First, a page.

Printed Books vs E-Books
Thursday September 8, 2022
Take a look at this article written by Lucy Appleyard on behalf of LovePaper.org
It’s a short read, but honestly makes us all realise we need time away from the screen and pick up a good old fashioned book…. It will improve your general health and mental well-being. I am not promoting this this as a printer, I am promoting it for all our sakes.
Print Books Versus E-Books
In an online poll by The Guardian, 79% of people said they preferred to read books in a traditional print form instead of reading an e-book. Though e-books have become a convenient way of reading in recent years, printed book still remains to be the number one choice for most. But why is this? After researching what people value in a book and reading in general, we’ve come up with three key reasons as to why print is still on top within the book industry.
When typing in the word ‘books’ on photograph based social media platforms, such as Instagram, you’ll quickly get millions of results. A range of aesthetically pleasing images of books or bookshelves or people reading will jump onto your screen, however very little of these images will be of e-books. Whether we like it or not, books have become a status symbol and many people now enjoy collecting and owning a full bookshelf. You won’t be able to see the impressive number of books someone has read if they are all stored away on an e-reader.
The pleasant look of print books and their display ability can also act as a wonderful visual accomplishment to yourself. To know that you have finished the book in your hand or even the entire bookshelf can be extremely motivating and inspiring.
In a survey dedicated to understanding preferences for physical products versus digital content in young adults, it was noted that the two biggest reasons for preferring print was the emotional connection to physical books and the value for money. Only 8% of the group thought that the pricing of e-books was correct, while 28% thought that e-books should slash their prices
In a survey of 2,000 British adults, carried out by Vision Direct, it revealed that we spend 4,866 hours a year staring at screens, whether that be phones, computers, televisions, gaming devices or e-readers. This calculates to an average of 34 years staring at screens. Unfortunately, this amount of screen time can have a very negative effect on both our eyesight and sleeping pattern.
Many of us enjoy reading just before we go to sleep, but the bright screens on devices such as e-readers can stimulate brain activity, making it difficult to fall asleep afterwards. The use of these devices can also lead to dry eyes and eyestrain. The bright, clear screens automatically keep your eyes engaged which can cause a lack of blinking, making your eyes dry out and become blurry or uncomfortable. The glare of the screens while reading an e-book also keep your eyes extremely focused which can cause eye strain if you don’t have the proper eyeglass prescription or use the device for an extended period. Some researchers have even suggested that eyestrain may result from staring at digital text, since they’re made of pixels that create blurry edges.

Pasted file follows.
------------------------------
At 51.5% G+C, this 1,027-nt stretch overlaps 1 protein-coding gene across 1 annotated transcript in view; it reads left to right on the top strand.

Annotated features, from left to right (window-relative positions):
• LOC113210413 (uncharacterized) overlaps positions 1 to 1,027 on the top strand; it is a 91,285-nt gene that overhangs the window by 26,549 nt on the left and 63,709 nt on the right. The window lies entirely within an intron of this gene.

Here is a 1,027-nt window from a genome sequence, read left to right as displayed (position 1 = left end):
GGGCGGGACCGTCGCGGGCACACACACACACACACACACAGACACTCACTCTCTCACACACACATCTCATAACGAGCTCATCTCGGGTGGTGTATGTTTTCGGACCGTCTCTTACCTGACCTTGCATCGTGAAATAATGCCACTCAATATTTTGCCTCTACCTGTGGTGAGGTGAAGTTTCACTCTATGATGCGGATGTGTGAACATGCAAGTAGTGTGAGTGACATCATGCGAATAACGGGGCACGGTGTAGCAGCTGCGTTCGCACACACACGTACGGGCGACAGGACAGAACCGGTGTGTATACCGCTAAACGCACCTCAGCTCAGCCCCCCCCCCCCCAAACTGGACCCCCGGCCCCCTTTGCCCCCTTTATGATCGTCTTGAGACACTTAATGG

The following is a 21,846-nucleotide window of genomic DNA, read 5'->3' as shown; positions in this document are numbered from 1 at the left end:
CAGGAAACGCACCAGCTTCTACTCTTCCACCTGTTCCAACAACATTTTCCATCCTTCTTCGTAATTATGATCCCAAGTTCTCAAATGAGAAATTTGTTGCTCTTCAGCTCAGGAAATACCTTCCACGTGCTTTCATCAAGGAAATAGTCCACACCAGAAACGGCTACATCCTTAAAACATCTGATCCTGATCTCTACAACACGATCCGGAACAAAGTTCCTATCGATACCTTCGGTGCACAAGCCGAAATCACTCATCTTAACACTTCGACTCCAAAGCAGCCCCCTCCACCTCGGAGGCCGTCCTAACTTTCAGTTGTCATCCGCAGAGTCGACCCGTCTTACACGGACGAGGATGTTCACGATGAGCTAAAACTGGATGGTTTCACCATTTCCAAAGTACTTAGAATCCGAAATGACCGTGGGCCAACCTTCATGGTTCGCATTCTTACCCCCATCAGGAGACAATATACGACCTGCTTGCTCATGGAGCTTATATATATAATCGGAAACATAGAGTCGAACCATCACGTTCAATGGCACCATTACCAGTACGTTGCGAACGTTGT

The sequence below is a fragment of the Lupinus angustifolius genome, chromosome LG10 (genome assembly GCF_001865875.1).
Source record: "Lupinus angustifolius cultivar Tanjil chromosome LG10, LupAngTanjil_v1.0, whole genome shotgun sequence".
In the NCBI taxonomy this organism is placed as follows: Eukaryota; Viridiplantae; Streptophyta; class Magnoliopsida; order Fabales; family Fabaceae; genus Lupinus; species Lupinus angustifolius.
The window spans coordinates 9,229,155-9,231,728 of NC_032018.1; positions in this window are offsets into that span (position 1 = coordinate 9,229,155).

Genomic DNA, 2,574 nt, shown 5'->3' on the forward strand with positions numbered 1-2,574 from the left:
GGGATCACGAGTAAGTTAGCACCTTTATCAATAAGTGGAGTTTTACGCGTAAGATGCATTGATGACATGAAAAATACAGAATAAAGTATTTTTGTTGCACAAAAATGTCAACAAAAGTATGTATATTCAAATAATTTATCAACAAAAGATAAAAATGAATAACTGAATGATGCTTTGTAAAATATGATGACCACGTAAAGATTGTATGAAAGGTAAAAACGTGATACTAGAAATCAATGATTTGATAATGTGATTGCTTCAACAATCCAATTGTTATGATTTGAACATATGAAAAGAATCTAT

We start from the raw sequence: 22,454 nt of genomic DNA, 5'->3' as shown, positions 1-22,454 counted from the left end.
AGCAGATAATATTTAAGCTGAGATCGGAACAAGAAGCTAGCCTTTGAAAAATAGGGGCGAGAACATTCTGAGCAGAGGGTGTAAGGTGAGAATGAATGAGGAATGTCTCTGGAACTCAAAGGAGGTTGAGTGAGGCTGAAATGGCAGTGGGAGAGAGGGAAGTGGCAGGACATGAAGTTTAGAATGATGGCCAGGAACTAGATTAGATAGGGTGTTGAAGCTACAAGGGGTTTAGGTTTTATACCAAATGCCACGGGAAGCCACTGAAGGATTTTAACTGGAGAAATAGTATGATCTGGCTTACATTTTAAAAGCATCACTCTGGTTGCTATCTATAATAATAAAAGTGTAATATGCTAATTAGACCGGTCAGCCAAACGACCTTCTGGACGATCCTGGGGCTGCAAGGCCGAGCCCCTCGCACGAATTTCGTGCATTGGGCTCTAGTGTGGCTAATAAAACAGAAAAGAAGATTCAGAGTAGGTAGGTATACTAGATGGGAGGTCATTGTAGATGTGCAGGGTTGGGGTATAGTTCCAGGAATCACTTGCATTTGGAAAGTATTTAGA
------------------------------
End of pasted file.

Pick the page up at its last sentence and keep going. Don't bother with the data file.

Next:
Putting down the screen and picking up a printed book could help you to live longer.
We all want to be able to remember that book we read years ago just as clearly as our latest one, but what if the form of book we choose has an effect on what we can recall. In a Europe-wide research study that investigated the impact of digitisation on our ordinary reading experience, interesting results revealed a significant difference between print book and e-book reading. The readers of the study were all given the same short story by Elizabeth George to read. They read half the story on a Kindle and the other half in a paperback. They were then testing on details within the story.
Anne Mangen, a lead researcher on the study, reported that, “the Kindle readers performed significantly worse on the plot reconstruction measure test.” She also went on to add, “when you read on paper you can sense with fingers a pile of pages on the left growing and shrinking on the right. You have the tactile sense of progress, in addition to the visual. [The differences for Kindle readers] might have something to do with the fact that the fixity of a text on paper, and this very gradual unfolding of paper as you progress through a story, is some kind of sensory offload, supporting the visual sense of progress when you’re reading. Perhaps this somehow aids the reader, providing more fixity and solidity to the reader’s sense of unfolding and progress of the text, and hence the story.”
From this study, it is clear to see the emotional and sensory impact that print books have on the reader. This is something that e-books unfortunately cannot compete with.
So, next time you are considering reading something, think paper! Give yourself a break from the screen.